Visium Asset Management, a one-time rising hedge fund, is shutting down after its former employees were charged with insider trading and fraud.
It’s a quick turnaround since the New York hedge fund managed $7.8 billion at the start of the year.
The fund had been amassing asses ts for years, as per Hedge Fund Intelligence data.
Much of that money came from public funds, such as university endowments and pensions that invest on behalf of teachers, firefighters and police.
That’s even as some on Wall Street were backing away from Visium.
Morgan Stanley disinvited Visium’s founder from a marquee “Breakers” conference, and Steve Cohen, the billionaire hedge funder put a ban on hiring people who had worked at Visium before Visium told its investors it was under investigation.
Here’s how things played out:
- 2005 – Visium portfolio managers Sanjay Valvani and Chris Plaford allegedly start insider trading around healthcare stocks. This allegedly lasts through January 2011.
- June 2011 – September 2013 – Visium staffers Stefan Lumiere and Plaford allegedly mismark the value of securities in a fixed-income fund in order to turn a profit.
- May 2012 – A public pension, the New Jersey State Investment Council, commits $150 million to Visium’s healthcare fund.
- January 2014 – Visium’s founder Jake Gottlieb breaks the hedge fund’s rule against personal account trading, rankling investors.
- Mid-2014 – A New York investment consultant directs its clients — pensions, endowments and other investors — not to invest in Visium after traders in the healthcare space raise concerns about Visium’s performance.
- January 2015 – Morgan Stanley disinvites Jake Gottlieb from its “Breakers” conference, its marquee Florida event which connects hedge funds with wealth families and other potential investors. The bank keeps Visium as a client on its prime brokerage platform, a profitable business that investment banks offer to hedge funds to help process trades.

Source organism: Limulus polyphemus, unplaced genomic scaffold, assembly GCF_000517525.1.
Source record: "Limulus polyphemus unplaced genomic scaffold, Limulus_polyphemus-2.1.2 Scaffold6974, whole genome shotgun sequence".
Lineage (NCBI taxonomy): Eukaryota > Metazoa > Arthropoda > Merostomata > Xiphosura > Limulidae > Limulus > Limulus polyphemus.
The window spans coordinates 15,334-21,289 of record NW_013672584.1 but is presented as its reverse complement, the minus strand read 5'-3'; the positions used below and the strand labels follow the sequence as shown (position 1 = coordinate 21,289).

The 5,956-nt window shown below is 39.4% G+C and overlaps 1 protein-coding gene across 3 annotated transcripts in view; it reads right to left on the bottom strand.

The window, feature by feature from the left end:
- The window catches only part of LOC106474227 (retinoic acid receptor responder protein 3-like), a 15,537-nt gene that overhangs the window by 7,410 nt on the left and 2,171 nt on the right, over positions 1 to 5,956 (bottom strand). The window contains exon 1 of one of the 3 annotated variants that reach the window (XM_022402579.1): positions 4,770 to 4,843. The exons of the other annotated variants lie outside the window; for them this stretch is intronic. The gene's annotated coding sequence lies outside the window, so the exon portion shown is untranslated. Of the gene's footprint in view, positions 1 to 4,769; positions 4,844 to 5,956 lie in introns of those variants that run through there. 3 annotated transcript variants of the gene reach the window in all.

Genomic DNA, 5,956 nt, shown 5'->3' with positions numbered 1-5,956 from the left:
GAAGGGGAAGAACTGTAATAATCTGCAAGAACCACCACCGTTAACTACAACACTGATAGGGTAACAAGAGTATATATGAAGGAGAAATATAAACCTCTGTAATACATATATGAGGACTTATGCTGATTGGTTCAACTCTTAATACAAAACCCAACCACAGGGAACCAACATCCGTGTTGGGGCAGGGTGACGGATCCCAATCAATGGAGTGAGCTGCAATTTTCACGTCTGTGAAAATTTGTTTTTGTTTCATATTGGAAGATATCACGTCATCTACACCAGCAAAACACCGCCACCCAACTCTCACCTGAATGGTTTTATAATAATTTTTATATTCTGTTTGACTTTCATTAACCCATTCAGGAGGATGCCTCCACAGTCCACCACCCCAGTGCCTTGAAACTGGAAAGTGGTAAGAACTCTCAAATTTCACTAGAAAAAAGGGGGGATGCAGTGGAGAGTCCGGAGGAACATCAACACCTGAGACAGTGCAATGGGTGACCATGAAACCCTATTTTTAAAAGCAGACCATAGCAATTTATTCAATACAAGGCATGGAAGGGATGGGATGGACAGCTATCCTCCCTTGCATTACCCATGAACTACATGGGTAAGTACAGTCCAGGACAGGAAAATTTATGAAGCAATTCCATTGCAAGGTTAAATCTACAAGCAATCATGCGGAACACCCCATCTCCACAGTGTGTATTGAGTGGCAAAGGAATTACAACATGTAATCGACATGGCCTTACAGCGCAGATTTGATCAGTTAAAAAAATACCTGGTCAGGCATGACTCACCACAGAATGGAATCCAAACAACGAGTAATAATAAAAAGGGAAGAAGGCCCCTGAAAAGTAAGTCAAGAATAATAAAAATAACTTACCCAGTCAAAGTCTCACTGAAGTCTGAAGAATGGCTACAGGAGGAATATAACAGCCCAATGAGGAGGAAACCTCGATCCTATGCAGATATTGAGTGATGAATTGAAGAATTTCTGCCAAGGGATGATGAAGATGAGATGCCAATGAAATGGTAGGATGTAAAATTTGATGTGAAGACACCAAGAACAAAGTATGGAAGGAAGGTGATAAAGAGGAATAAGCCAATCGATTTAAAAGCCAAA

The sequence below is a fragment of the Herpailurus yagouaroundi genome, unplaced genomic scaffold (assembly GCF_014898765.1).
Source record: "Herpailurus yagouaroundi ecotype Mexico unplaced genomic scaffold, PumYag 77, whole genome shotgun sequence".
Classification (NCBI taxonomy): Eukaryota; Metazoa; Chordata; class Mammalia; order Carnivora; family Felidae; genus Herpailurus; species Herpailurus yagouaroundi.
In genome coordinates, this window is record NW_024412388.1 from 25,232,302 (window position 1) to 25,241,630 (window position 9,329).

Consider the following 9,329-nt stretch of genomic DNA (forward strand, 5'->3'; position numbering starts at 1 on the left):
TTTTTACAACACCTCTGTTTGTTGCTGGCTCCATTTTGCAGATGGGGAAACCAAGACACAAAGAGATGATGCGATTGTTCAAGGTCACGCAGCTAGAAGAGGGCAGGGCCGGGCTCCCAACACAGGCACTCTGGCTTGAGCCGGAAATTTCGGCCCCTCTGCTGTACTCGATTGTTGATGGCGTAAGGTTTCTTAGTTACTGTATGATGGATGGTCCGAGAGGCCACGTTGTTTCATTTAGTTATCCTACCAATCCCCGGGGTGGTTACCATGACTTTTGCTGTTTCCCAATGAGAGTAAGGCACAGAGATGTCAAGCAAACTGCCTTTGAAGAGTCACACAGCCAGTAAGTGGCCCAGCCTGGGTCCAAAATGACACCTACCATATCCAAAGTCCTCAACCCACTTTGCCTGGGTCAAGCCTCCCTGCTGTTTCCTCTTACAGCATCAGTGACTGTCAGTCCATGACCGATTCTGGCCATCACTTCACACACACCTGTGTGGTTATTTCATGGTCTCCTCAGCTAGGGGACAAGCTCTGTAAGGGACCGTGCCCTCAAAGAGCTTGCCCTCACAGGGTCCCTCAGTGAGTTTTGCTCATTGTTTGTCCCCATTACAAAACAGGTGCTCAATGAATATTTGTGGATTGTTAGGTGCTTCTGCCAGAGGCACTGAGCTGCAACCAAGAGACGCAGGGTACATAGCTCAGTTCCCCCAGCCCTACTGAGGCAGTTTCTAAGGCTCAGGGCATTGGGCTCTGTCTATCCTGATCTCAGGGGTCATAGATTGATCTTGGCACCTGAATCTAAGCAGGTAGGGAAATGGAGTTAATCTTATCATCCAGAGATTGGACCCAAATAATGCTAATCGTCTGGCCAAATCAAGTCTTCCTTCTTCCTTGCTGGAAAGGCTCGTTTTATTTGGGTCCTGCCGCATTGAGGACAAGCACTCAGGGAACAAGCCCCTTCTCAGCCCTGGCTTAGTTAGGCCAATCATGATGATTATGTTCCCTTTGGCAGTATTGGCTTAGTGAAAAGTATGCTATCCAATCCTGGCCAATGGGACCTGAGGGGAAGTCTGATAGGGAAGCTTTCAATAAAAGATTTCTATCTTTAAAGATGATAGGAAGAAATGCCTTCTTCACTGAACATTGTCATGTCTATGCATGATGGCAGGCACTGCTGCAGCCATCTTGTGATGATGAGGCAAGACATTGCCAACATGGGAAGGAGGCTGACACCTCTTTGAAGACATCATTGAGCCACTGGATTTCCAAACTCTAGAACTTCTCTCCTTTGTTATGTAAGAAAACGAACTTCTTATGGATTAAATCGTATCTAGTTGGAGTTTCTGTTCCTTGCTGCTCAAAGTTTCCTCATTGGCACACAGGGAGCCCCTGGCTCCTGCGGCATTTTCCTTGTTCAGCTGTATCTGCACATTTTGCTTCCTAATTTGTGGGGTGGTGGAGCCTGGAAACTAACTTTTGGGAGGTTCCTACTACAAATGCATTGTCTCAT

- Early 2015 – Investment consultant Aksia, which prided itself on calling out the Madoff Ponzi scheme years before it blew up, advises a pension and endowment to invest $32 million with Visium.
- July 2015 – The University of Michigan’s endowment commits $50 million to Visium.
- Fall 2015– Another public pension, the State of Michigan Retirement Systems, commits $100 million to Visium.
- Pre – March 2016 – Steve Cohen bans hiring staffers from Visium. This ban was in place before the investigation became public. The exact start date is unclear.
- March 2016 – Visium tells investors it is under federal investigation. It is unclear when authorities began their inquiry.
- April 2016 – Visium places Sanjay Valvani, one of the Department of Justice’s insider-trading targets, on leave.
- June 15, 2016 – Feds charge three Visium staffers with fraud, including Valvani, who turns himself in and pleads not guilty. The Michigan pension says it won’t review its recent $100 million investment in Visium until September.
- June 17, 2016 – Visium announces it will shut down. Its healthcare fund reaches a new low for the year, declining more than 10%.
- June 20, 2016 – Valvani commits suicide. His lawyers maintain his innocence.
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